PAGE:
Monday, March 20, 2017

Necropolis - Quick Random Generation

I love the idea of not just a single ancient tomb, but an entire necropolis of dangerous adventures.  I also would like to have quite a few of them in my new campaign setting.  So I came up with some quick random generation tables.  These are easily customized for other settings and are good for hex crawl type adventures.

The Imperial homeland has many resting places for the dead.  Most common is the official Imperial Necropolis but the New Faiths have their pyramids as well.  Each necropolis is a sprawling complex of tombs, statuary, archives, temples, funerary vaults, workshops, shrines, and pilgrimage hosting.  Each one has a famous dominant spirit who gives the place its character.  Some spirits are hostile, insane, or malicious, others are more mellow and even helpful on occasion.

A necropolis is a big place and will have quite a few important features.  The mix of features varies from place to place and so here is a method to help do a quick build:

Step 1: Presence (two 1d6 rolls)

Notoriety (roll 1d6)
1 = Lost & Forgotten (-4 to find)
2-3 = Obscure (-2 to find)
4 = Minor (no find modifier)
5 = Well Known (+1 to find)
6 = Famous (+2 to find)

Size (roll 1d6)
1 = Small (-1 to all Feature die rolls below)
2-4 = Medium (no modifier)
5-6 = Big (+1 to all Feature die rolls below)

Step 2: Features (1d4, 1d6, 1d8, 1d10, and 1d12)

Character (1d4)
1    Deeply Spiritual
2    Creepily Spooky
3    Relentlessly Insidious
4    Viciously Malicious

Temples (1d6; once for how many, again for what type is each)
1-4    Imperial Ancestor Cult
5-6    New Faiths deity, typically Anubis but sometimes Bastet, Mayet, or Thoth

Gardens/Plazas (1d8; once for how many, again for each one to determine the prominent feature around which it is centered)
1 - statue of a deceased emperor
2 - statue of a New Faith god
3 - cenote/moon pool
4 - fountain
5 - ancient obelisk or primitive menhir
6 - Yin-Yang tablet array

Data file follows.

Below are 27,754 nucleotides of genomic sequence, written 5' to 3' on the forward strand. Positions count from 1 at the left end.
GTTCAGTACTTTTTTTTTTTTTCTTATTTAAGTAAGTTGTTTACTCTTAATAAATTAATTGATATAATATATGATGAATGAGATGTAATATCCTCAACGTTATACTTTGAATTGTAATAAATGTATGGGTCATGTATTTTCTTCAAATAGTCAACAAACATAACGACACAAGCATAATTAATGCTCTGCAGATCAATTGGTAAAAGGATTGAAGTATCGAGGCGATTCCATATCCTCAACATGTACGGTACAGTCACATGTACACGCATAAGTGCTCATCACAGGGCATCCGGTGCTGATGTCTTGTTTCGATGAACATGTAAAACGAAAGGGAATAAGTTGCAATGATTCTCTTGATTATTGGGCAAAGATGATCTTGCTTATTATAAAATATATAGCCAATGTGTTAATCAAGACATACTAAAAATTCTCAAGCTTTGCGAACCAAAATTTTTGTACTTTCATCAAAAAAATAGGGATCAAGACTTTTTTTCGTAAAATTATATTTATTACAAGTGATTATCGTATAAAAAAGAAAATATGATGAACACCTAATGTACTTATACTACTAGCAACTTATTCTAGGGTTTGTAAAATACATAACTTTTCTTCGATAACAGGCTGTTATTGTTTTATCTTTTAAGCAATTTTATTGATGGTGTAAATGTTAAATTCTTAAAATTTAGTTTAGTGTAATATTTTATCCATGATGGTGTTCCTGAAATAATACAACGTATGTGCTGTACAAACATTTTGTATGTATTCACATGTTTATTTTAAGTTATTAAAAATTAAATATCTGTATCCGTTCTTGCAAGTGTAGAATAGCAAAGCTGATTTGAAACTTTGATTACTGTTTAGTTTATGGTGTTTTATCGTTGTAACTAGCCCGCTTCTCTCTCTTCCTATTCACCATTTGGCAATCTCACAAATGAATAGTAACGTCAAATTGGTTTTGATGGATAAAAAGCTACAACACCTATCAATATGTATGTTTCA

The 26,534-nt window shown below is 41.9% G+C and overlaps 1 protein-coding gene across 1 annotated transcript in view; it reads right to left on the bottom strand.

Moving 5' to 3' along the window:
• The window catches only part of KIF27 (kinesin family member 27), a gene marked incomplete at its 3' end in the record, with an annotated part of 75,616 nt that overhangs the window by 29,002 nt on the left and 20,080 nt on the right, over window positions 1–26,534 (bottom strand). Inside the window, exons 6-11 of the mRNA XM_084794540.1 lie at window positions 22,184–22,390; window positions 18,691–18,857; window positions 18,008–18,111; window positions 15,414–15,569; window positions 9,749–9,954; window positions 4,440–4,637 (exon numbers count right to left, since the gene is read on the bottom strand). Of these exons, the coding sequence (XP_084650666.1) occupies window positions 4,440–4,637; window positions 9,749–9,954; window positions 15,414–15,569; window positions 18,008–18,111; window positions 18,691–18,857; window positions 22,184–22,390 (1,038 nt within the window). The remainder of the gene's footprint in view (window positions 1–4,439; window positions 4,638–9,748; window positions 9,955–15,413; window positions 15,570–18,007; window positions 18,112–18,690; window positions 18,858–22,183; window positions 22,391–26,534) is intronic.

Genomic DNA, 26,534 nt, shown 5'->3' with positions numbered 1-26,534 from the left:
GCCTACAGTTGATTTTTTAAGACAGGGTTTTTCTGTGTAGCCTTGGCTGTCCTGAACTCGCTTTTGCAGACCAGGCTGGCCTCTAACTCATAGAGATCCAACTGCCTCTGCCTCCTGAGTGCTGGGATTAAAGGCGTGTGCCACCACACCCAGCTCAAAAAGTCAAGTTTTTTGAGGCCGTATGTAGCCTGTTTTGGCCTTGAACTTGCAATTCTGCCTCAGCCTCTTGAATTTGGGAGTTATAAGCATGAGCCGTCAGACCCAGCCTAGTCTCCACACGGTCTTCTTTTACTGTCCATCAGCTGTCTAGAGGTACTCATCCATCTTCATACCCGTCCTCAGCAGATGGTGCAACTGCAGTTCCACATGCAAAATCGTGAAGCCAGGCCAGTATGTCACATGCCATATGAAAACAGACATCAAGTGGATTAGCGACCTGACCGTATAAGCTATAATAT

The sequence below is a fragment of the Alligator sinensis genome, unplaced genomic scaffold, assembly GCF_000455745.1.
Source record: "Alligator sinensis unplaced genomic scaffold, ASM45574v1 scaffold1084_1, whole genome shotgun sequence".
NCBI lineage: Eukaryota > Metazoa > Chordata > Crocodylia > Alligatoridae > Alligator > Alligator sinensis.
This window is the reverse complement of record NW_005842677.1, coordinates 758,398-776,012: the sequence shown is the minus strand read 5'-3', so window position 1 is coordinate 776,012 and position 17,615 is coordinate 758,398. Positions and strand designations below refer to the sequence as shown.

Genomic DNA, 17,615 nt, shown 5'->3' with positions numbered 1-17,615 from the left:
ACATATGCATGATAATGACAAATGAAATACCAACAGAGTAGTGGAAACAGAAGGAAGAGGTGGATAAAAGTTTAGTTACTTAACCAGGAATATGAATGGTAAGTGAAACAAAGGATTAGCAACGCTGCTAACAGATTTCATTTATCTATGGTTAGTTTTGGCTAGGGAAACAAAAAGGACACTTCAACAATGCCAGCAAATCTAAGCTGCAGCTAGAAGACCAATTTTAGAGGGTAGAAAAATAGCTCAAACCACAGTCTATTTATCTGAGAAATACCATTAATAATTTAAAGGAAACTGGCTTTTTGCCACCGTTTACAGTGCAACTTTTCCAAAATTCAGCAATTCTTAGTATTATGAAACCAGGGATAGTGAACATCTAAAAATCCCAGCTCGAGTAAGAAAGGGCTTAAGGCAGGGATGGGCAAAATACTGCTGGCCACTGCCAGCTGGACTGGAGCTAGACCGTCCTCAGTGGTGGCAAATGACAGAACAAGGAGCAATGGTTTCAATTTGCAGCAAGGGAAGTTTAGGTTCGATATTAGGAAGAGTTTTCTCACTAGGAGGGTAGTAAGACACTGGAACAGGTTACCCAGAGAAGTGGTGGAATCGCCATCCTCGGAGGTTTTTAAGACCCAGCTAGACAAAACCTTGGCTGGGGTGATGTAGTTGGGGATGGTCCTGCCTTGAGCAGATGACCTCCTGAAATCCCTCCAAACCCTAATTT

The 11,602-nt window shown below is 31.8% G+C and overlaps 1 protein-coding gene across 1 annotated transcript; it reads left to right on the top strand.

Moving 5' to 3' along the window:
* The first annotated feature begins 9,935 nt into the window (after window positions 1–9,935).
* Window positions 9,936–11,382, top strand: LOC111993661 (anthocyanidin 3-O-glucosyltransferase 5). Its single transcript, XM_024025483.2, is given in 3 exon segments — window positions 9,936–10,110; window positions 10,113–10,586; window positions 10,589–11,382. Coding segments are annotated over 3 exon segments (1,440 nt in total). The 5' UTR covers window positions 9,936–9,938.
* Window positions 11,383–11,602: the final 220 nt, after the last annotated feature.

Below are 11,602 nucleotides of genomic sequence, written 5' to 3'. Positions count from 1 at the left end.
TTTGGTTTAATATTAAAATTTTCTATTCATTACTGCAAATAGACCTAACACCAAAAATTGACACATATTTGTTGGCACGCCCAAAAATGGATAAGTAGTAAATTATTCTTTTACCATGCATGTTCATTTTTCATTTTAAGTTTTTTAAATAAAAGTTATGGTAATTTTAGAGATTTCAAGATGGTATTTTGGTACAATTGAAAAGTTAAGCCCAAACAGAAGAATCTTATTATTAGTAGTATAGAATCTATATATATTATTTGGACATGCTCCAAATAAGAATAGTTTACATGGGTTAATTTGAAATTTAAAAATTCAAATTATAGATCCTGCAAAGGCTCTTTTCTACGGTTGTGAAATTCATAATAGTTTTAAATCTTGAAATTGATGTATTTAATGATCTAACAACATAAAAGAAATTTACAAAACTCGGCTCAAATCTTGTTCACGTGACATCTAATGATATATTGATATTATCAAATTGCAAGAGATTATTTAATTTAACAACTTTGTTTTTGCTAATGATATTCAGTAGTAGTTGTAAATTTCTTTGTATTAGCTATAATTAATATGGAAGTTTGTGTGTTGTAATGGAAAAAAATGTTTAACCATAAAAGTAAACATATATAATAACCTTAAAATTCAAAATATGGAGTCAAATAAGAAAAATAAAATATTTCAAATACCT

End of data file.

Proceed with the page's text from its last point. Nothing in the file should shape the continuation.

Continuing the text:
7 - eternal "flame"/illusionary display
8 - mysterious divine or arcane gate thing

Archives & Workshops (1d10)
1 - Mummification
2 - Incense refining
3 - Alchemy lab
4 - Scriptorium
5 - Library
6 - Archive
7 - Woodworking (coffins)
8 - Weaving (shrouds, banners, curtains, biographical tapestries)
9 - Metalworking (iron and bronze fixtures and furnishings)
10 - Distillery (ceremonial wines and alcoholic spirits)

Graveyards, Catacombs & Crypts
(1d12 for how many; d6 for type of each)
1-2    Catacombs (underground passages)
3-4    Graveyard (surface graves)
5-6    Crypts (aboveground structures; 1-in-6 chance of New Gods pyramid)

Tuesday, March 7, 2017

Simple Unpredictable Magic for OSR Gaming

 Okay, so I sort of lied there in the title.  You could use this with almost any game with fantasy magic in it.  I made up these tables to go with Old School Hack/Neo School Hack but then realized you could apply them to plenty of other rules sets. 

One complaint I have always had with D&D, and D&D based games, is the predictability of magic casting.  Sure, there are a few spells where a random roll is involved, but usually the spell is cast and the effect occurs without needing a roll.  This never felt right to me.  Also, certain magic items should become less of a sure thing over time.  Those potions are magical but after centuries or even millennia sitting in a chest in some tomb they might well go bad.

So here are some simple d12 based tables for potions, scrolls, and spellcasting to keep everyone on their toes.

Potions (roll 1d12)
1: Toxic!  No magical effect, but drinker suffers one wound
2: Flat!  No magical effect happens
3 - 11: Shazam! It worked!
12: Mana Rush!  Magical effect works and drinker gains 1 Awesome Point

Magic Scrolls (roll 1d12)
Anyone can read a magic scroll if they know the language it's written in.  In the case of a holy or unholy scroll, the reader must also at least partially share the same alignment as the deity to whom the scroll is dedicated.
1: Rebuke!/Backlash!  No magical effect, scroll crumbles into dust, and reader suffers one wound
2: Mis-read! No magical effect happens but you can try reading the scroll again later
3 - 11: Praise and Glory!/Shazam! It worked!
12: Mana Rush!  Magical effect works and reader  gains 1 Awesome Point

Magic Casting (roll 1d12)
1: Rebuke!/Backlash!  Casting fails, the spell is expended, and caster suffers one wound
2: Botched! Casting fails, but the spell is not expended and you may cast it again later
3 - 11: Praise and Glory!/Shazam! It worked!
12: Mana Rush!  Magical effect works and caster gains 1 Awesome Point

Conversion to typical D&D values:
  • for the damage, use 1d4 points of damage per level of the spell
  • for the Mana Rush either: add Awesome Points (or Hero Points, etc.) to your game, have the person gain 1d6 temporary hit points, or allow the scroll or spell to be cast normally.